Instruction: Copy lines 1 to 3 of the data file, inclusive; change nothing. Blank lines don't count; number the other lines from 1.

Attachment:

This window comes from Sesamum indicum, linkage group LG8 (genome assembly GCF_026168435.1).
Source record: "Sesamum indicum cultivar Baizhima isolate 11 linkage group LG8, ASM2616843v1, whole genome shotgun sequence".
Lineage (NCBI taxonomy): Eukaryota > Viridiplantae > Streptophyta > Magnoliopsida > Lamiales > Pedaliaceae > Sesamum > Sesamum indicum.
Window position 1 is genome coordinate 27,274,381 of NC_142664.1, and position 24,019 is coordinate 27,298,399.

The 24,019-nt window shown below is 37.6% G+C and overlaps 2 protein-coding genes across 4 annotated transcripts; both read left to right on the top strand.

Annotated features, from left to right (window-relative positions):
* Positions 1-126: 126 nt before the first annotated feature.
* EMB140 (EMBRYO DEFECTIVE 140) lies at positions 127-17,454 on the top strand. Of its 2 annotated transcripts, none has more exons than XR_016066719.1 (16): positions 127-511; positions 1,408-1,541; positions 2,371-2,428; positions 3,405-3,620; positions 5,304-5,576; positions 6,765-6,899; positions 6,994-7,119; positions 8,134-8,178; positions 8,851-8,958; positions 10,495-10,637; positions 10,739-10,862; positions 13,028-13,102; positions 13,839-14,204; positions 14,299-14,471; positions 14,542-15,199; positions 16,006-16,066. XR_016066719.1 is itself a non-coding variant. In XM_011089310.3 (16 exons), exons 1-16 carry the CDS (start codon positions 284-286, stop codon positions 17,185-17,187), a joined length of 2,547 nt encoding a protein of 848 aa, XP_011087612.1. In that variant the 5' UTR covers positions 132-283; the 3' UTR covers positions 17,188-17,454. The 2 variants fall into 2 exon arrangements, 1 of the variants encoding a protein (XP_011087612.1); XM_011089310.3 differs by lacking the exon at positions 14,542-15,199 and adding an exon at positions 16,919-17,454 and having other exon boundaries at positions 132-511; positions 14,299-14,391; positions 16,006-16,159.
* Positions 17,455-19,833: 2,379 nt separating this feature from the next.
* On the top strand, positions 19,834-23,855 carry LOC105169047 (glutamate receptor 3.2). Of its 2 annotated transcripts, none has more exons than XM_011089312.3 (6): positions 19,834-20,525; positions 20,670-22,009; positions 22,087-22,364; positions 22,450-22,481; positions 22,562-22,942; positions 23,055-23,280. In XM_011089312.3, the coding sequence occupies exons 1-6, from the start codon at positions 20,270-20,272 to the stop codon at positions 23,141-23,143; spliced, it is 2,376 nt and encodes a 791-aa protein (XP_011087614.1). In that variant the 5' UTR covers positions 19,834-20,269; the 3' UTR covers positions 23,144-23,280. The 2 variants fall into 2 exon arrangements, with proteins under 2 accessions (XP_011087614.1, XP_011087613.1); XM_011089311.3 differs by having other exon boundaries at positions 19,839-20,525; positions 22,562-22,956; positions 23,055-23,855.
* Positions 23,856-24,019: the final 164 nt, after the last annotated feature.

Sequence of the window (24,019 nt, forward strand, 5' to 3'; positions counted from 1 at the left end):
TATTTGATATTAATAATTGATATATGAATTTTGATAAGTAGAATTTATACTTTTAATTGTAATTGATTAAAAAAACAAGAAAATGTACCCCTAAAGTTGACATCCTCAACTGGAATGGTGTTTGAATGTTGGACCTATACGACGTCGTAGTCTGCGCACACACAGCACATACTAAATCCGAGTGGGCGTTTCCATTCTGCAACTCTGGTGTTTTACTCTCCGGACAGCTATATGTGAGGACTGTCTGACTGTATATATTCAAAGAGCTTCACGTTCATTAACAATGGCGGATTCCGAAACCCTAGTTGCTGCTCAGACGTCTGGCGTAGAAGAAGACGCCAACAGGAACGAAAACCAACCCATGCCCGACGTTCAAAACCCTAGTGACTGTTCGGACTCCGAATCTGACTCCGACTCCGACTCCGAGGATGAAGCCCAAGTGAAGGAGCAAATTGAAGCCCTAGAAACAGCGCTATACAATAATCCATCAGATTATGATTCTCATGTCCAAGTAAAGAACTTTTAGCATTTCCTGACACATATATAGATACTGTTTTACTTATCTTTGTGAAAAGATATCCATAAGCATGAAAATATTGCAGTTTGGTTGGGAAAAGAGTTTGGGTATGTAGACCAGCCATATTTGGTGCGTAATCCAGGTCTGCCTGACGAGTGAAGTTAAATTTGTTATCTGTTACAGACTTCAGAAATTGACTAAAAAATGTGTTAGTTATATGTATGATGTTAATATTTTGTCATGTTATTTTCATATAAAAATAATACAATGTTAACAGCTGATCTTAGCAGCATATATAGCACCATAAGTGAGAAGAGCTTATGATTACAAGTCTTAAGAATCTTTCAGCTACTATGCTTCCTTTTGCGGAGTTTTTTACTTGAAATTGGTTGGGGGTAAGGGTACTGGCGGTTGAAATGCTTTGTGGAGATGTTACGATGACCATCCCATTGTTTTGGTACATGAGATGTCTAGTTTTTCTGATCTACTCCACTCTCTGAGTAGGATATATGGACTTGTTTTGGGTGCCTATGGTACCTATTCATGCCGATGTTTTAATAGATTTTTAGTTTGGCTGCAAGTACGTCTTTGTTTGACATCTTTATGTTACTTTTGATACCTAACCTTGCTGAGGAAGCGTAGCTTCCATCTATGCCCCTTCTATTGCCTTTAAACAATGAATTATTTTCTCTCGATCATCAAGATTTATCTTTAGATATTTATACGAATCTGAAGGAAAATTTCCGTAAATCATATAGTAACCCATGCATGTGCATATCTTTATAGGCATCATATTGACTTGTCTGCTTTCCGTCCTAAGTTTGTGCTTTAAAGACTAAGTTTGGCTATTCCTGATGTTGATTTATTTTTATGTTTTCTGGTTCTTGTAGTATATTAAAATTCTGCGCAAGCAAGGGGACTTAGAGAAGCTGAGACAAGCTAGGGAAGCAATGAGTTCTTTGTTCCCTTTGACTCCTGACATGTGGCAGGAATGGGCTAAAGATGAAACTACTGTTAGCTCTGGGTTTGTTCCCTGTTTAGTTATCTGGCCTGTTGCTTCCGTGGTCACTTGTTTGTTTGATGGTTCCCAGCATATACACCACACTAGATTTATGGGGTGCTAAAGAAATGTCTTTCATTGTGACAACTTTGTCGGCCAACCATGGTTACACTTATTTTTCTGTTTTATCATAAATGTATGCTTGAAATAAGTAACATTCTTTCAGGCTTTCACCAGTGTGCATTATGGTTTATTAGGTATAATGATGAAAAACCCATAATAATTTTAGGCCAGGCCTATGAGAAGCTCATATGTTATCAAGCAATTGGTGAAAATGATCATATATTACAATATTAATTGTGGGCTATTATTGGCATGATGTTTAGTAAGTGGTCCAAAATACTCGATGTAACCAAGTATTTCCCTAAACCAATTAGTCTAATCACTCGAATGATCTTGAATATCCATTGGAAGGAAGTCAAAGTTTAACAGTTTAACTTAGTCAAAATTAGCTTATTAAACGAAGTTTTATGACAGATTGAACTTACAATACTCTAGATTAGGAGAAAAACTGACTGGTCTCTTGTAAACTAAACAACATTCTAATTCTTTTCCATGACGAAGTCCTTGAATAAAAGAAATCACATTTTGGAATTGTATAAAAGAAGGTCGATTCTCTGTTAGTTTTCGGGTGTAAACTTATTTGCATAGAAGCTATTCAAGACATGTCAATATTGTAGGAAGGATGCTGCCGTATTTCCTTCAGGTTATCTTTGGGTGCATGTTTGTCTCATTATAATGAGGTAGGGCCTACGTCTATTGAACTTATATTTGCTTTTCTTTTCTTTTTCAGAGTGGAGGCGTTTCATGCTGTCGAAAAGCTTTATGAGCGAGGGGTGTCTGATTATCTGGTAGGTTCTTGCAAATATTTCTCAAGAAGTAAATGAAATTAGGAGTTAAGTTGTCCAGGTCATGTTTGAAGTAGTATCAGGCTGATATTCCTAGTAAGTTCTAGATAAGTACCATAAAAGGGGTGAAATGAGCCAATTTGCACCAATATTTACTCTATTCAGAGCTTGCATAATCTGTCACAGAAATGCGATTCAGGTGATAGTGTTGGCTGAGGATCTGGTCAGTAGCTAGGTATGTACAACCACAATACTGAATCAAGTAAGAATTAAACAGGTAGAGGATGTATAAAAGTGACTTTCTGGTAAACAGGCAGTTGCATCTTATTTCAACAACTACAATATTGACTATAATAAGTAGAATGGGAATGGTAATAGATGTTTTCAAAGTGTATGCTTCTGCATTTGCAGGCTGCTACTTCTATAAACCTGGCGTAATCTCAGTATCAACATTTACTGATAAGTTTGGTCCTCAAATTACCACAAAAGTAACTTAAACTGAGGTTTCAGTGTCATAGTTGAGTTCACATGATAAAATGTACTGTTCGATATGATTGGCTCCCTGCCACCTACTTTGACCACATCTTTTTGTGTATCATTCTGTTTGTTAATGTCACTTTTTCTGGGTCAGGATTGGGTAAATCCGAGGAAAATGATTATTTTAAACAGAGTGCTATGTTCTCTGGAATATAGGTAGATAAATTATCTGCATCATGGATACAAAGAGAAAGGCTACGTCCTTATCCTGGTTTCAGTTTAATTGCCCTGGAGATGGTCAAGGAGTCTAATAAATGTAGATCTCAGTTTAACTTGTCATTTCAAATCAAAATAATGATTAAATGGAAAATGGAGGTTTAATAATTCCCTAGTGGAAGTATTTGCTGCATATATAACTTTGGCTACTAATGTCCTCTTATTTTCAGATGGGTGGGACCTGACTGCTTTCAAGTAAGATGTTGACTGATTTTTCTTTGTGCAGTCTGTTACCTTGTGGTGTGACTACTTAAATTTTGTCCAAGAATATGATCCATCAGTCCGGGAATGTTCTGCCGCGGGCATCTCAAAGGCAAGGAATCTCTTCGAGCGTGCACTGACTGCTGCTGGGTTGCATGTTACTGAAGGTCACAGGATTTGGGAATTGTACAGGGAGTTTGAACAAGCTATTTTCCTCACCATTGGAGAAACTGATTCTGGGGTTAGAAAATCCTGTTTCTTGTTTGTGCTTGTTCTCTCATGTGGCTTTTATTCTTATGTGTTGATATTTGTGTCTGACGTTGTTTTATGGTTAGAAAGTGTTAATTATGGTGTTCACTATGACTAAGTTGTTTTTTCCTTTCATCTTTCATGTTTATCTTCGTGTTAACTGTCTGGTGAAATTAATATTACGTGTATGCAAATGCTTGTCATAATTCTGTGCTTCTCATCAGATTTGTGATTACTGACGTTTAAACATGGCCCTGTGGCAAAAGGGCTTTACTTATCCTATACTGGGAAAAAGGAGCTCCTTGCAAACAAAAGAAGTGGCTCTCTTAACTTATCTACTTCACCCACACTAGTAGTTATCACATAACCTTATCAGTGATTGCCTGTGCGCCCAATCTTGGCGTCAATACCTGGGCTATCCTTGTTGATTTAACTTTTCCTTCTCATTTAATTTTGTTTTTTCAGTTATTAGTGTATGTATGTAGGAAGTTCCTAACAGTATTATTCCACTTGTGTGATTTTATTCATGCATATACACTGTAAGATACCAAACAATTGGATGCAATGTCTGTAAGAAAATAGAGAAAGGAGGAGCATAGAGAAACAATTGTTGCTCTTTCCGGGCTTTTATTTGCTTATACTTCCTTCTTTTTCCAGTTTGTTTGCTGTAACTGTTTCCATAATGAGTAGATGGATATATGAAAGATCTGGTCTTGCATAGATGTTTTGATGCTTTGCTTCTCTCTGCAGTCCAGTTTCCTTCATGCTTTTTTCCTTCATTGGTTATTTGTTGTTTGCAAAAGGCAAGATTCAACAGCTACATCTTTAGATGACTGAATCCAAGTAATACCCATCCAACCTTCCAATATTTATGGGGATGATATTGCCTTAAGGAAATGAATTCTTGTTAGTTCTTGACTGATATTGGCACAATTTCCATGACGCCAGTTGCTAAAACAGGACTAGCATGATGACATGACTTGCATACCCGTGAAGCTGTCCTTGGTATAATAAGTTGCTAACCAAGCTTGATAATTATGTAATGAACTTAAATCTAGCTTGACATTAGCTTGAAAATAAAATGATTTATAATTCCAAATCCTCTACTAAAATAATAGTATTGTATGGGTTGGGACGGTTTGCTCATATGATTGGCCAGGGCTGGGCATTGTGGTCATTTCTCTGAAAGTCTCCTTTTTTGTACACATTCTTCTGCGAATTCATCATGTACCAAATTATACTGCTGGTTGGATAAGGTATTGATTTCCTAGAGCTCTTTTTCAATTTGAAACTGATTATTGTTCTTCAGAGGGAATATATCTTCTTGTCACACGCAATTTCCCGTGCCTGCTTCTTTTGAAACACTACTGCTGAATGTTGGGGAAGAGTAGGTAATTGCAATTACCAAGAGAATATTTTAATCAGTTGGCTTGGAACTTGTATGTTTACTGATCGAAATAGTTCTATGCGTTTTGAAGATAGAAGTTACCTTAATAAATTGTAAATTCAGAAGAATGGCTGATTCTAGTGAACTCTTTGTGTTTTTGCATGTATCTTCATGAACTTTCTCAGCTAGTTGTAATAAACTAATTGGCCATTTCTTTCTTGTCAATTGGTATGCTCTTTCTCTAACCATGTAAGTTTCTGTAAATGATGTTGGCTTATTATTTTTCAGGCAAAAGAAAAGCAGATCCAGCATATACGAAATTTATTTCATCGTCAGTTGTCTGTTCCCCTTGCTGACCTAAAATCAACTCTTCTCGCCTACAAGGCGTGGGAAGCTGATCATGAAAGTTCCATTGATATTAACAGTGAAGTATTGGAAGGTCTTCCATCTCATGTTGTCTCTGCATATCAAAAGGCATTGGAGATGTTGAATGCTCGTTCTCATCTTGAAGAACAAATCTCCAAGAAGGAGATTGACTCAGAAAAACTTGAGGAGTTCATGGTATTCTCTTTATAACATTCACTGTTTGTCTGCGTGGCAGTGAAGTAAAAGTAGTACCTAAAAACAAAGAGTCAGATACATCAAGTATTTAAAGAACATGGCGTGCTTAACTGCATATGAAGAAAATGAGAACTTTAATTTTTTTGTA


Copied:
This window comes from Sesamum indicum, linkage group LG8 (genome assembly GCF_026168435.1).
Source record: "Sesamum indicum cultivar Baizhima isolate 11 linkage group LG8, ASM2616843v1, whole genome shotgun sequence".
Lineage (NCBI taxonomy): Eukaryota > Viridiplantae > Streptophyta > Magnoliopsida > Lamiales > Pedaliaceae > Sesamum > Sesamum indicum.